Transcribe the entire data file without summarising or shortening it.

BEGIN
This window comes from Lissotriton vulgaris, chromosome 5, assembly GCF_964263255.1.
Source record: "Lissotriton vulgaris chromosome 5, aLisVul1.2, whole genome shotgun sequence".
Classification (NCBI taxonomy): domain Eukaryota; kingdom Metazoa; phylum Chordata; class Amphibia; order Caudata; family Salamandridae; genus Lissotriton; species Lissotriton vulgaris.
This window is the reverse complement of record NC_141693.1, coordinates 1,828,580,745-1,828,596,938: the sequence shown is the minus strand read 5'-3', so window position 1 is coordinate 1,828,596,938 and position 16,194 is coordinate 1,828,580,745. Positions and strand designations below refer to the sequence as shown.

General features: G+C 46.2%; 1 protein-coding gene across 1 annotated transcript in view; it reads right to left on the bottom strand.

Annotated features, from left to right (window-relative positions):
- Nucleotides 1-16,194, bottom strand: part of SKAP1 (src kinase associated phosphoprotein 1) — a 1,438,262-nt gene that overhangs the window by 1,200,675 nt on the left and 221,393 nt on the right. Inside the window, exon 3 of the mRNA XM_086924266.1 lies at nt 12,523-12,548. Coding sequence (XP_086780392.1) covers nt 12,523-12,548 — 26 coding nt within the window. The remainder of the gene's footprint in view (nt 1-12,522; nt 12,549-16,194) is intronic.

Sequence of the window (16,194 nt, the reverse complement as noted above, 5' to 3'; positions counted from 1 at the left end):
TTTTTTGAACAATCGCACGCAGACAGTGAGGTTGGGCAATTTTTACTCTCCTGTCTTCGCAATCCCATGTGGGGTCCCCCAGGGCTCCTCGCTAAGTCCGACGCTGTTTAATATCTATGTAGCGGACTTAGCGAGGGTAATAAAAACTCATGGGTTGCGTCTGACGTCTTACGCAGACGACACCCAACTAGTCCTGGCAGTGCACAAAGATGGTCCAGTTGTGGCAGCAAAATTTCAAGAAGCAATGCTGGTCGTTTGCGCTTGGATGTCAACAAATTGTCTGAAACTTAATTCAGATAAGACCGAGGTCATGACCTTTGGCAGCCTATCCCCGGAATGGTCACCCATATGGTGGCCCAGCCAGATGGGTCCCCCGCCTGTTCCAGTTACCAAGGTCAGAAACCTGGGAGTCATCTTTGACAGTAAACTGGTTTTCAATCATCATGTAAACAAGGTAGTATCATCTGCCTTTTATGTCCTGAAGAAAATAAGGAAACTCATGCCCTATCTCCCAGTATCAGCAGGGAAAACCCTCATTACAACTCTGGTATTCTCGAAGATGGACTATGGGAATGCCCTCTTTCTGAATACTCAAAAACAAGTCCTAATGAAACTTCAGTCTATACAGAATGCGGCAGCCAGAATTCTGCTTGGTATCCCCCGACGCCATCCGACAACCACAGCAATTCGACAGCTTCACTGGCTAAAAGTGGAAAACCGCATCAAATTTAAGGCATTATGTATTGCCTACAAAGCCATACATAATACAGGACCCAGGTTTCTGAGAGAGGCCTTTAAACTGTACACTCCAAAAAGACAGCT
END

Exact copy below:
This window comes from Lissotriton vulgaris, chromosome 5, assembly GCF_964263255.1.
Source record: "Lissotriton vulgaris chromosome 5, aLisVul1.2, whole genome shotgun sequence".
Classification (NCBI taxonomy): domain Eukaryota; kingdom Metazoa; phylum Chordata; class Amphibia; order Caudata; family Salamandridae; genus Lissotriton; species Lissotriton vulgaris.
This window is the reverse complement of record NC_141693.1, coordinates 1,828,580,745-1,828,596,938: the sequence shown is the minus strand read 5'-3', so window position 1 is coordinate 1,828,596,938 and position 16,194 is coordinate 1,828,580,745. Positions and strand designations below refer to the sequence as shown.

General features: G+C 46.2%; 1 protein-coding gene across 1 annotated transcript in view; it reads right to left on the bottom strand.

Annotated features, from left to right (window-relative positions):
- Nucleotides 1-16,194, bottom strand: part of SKAP1 (src kinase associated phosphoprotein 1) — a 1,438,262-nt gene that overhangs the window by 1,200,675 nt on the left and 221,393 nt on the right. Inside the window, exon 3 of the mRNA XM_086924266.1 lies at nt 12,523-12,548. Coding sequence (XP_086780392.1) covers nt 12,523-12,548 — 26 coding nt within the window. The remainder of the gene's footprint in view (nt 1-12,522; nt 12,549-16,194) is intronic.

Sequence of the window (16,194 nt, the reverse complement as noted above, 5' to 3'; positions counted from 1 at the left end):
TTTTTTGAACAATCGCACGCAGACAGTGAGGTTGGGCAATTTTTACTCTCCTGTCTTCGCAATCCCATGTGGGGTCCCCCAGGGCTCCTCGCTAAGTCCGACGCTGTTTAATATCTATGTAGCGGACTTAGCGAGGGTAATAAAAACTCATGGGTTGCGTCTGACGTCTTACGCAGACGACACCCAACTAGTCCTGGCAGTGCACAAAGATGGTCCAGTTGTGGCAGCAAAATTTCAAGAAGCAATGCTGGTCGTTTGCGCTTGGATGTCAACAAATTGTCTGAAACTTAATTCAGATAAGACCGAGGTCATGACCTTTGGCAGCCTATCCCCGGAATGGTCACCCATATGGTGGCCCAGCCAGATGGGTCCCCCGCCTGTTCCAGTTACCAAGGTCAGAAACCTGGGAGTCATCTTTGACAGTAAACTGGTTTTCAATCATCATGTAAACAAGGTAGTATCATCTGCCTTTTATGTCCTGAAGAAAATAAGGAAACTCATGCCCTATCTCCCAGTATCAGCAGGGAAAACCCTCATTACAACTCTGGTATTCTCGAAGATGGACTATGGGAATGCCCTCTTTCTGAATACTCAAAAACAAGTCCTAATGAAACTTCAGTCTATACAGAATGCGGCAGCCAGAATTCTGCTTGGTATCCCCCGACGCCATCCGACAACCACAGCAATTCGACAGCTTCACTGGCTAAAAGTGGAAAACCGCATCAAATTTAAGGCATTATGTATTGCCTACAAAGCCATACATAATACAGGACCCAGGTTTCTGAGAGAGGCCTTTAAACTGTACACTCCAAAAAGACAGCT